Although the investigation into Mr Martin's death properly began with his brother's discovery of his body, earlier that morning police officers and dogs had followed up neighbours' reports of muffled cries coming from an unknown source. But they failed to find Mr Martin. He could have lain in the water tank, dead or dying, for up to 24 hours.
Villagers in Steep, where Mr Martin was brought up and where he lived with his wife Jan and their three children, are concerned about the police investigation. Some accuse the Hampshire constabulary of merely scratching the surface and want them to launch a full murder inquiry.
Ellen McCutcheon, owner of the rustic 16th-century Harrow Inn, Mr Martin's local, knew him since he was a teenager when he used to drink in the pub. As she sipped from a cup of tea before opening for lunch last Thursday she said: "It's just not like him, this sex thing. I'm sorry but there's something very fishy about it. I've talked to lots of people round here and they think the same."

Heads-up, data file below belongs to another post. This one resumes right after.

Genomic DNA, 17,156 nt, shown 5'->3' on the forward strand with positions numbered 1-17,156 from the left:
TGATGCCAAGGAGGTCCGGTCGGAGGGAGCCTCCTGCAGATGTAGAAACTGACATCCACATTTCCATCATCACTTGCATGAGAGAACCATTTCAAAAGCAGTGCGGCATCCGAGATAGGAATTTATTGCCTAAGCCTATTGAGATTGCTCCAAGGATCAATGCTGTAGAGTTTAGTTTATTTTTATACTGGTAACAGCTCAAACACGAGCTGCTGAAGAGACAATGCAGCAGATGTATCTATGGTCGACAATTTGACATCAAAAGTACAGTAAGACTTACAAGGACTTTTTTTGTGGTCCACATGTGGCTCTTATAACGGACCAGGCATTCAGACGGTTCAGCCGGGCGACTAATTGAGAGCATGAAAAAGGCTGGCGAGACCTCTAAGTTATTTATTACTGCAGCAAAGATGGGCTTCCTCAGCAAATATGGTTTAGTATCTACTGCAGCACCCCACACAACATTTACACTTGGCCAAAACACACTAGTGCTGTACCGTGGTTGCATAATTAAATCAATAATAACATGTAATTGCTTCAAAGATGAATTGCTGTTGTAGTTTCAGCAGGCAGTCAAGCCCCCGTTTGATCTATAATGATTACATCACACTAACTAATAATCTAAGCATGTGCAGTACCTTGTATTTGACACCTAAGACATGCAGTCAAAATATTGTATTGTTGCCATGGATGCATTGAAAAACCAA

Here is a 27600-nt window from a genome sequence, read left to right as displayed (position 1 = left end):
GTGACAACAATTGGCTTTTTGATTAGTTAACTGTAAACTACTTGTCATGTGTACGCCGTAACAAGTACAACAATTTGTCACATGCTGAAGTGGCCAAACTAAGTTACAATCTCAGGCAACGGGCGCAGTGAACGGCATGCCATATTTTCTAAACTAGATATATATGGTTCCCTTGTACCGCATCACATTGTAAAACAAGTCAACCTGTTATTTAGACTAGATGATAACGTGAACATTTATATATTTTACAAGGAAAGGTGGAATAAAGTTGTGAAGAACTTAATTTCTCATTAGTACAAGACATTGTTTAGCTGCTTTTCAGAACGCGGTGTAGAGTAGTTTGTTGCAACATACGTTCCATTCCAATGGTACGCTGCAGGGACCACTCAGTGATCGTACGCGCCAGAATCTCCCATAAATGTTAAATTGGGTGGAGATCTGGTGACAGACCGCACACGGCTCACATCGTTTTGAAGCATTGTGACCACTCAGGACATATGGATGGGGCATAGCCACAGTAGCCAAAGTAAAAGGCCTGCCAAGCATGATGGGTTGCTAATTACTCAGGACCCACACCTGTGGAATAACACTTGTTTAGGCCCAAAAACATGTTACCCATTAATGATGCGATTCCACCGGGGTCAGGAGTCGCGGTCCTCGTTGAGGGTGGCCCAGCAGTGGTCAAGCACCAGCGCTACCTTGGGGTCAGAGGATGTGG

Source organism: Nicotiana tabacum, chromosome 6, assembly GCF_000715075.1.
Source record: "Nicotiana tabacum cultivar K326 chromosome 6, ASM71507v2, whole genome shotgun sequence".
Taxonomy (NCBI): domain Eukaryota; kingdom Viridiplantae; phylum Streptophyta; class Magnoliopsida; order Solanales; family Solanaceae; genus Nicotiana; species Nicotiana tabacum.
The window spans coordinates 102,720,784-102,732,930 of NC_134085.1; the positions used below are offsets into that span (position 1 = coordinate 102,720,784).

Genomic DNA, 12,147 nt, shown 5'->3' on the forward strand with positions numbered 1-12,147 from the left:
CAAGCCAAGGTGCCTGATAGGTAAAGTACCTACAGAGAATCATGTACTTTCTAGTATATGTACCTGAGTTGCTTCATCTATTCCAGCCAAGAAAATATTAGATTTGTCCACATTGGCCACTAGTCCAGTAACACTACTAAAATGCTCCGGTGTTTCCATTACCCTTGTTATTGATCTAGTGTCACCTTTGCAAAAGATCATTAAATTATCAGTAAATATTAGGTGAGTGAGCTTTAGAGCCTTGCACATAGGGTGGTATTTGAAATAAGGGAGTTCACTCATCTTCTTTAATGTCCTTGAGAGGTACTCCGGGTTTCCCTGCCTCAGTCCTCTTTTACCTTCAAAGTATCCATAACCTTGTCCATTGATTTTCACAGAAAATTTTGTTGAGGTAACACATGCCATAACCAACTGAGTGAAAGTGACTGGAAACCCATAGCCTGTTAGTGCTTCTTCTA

At Mr Martin's house last week all was quiet. A blue Bristol sat in the overgrown drive, baking in the heat. Windows were closed, no one answered the front door and the two acres of land were deserted. The copywriter had bought the house when it was a derelict barn and spent years fastidiously transforming it into a luxury home for himself and his family.
In the garden, close to a child's swing and climbing frame, are two manhole covers, one concealing the entrance to the dank underground chamber where Mr Martin's body was found.